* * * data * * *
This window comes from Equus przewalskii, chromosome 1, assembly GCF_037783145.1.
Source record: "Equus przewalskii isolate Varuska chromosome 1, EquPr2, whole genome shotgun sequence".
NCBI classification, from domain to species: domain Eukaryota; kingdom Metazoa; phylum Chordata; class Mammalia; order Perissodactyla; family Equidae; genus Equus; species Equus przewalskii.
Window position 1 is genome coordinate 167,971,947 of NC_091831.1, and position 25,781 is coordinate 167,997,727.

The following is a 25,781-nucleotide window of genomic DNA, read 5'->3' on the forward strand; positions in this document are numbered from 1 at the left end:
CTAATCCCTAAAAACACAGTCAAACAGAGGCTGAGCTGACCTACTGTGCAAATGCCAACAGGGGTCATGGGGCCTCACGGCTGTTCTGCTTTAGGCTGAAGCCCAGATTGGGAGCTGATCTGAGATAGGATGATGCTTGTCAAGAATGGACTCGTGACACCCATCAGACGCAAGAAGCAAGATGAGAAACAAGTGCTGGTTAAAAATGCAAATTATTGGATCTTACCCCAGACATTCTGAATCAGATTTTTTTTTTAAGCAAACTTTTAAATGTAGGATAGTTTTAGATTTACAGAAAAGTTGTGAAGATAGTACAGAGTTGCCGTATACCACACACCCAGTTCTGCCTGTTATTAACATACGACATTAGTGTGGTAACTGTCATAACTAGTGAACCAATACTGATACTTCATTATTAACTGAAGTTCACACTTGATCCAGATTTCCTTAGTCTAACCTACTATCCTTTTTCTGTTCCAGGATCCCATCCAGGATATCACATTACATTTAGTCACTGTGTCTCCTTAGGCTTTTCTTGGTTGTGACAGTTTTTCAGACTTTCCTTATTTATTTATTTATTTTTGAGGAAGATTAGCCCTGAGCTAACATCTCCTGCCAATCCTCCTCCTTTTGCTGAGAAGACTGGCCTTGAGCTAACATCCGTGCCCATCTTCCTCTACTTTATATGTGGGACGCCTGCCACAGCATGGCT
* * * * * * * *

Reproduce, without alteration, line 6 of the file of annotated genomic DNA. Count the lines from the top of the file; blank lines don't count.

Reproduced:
CTAATCCCTAAAAACACAGTCAAACAGAGGCTGAGCTGACCTACTGTGCAAATGCCAACAGGGGTCATGGGGCCTCACGGCTGTTCTGCTTTAGGCTGAAGCCCAGATTGGGAGCTGATCTGAGATAGGATGATGCTTGTCAAGAATGGACTCGTGACACCCATCAGACGCAAGAAGCAAGATGAGAAACAAGTGCTGGTTAAAAATGCAAATTATTGGATCTTACCCCAGACATTCTGAATCAGATTTTTTTTTTAAGCAAACTTTTAAATGTAGGATAGTTTTAGATTTACAGAAAAGTTGTGAAGATAGTACAGAGTTGCCGTATACCACACACCCAGTTCTGCCTGTTATTAACATACGACATTAGTGTGGTAACTGTCATAACTAGTGAACCAATACTGATACTTCATTATTAACTGAAGTTCACACTTGATCCAGATTTCCTTAGTCTAACCTACTATCCTTTTTCTGTTCCAGGATCCCATCCAGGATATCACATTACATTTAGTCACTGTGTCTCCTTAGGCTTTTCTTGGTTGTGACAGTTTTTCAGACTTTCCTTATTTATTTATTTATTTTTGAGGAAGATTAGCCCTGAGCTAACATCTCCTGCCAATCCTCCTCCTTTTGCTGAGAAGACTGGCCTTGAGCTAACATCCGTGCCCATCTTCCTCTACTTTATATGTGGGACGCCTGCCACAGCATGGCT